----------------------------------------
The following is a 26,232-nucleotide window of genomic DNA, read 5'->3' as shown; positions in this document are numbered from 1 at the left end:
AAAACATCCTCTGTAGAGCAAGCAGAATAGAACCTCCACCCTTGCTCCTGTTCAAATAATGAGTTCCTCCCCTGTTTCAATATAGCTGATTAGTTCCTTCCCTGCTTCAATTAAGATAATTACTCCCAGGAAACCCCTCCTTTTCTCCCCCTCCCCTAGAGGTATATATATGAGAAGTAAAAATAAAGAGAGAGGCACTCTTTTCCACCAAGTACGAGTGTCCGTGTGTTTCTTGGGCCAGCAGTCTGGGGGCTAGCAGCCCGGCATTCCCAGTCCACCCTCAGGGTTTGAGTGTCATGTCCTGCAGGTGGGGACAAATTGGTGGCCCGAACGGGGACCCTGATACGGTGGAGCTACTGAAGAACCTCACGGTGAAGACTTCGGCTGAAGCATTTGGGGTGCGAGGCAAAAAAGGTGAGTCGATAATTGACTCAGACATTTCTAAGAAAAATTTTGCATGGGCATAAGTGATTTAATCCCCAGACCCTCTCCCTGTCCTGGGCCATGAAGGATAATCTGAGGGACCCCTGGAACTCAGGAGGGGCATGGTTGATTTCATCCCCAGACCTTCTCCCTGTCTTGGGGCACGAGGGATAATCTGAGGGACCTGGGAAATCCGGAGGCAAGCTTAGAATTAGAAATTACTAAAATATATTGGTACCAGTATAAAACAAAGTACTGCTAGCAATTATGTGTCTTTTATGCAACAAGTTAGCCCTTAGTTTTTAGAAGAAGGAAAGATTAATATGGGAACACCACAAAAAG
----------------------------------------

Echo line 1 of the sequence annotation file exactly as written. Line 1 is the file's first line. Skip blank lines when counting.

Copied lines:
The following is a 26,232-nucleotide window of genomic DNA, read 5'->3' as shown; positions in this document are numbered from 1 at the left end: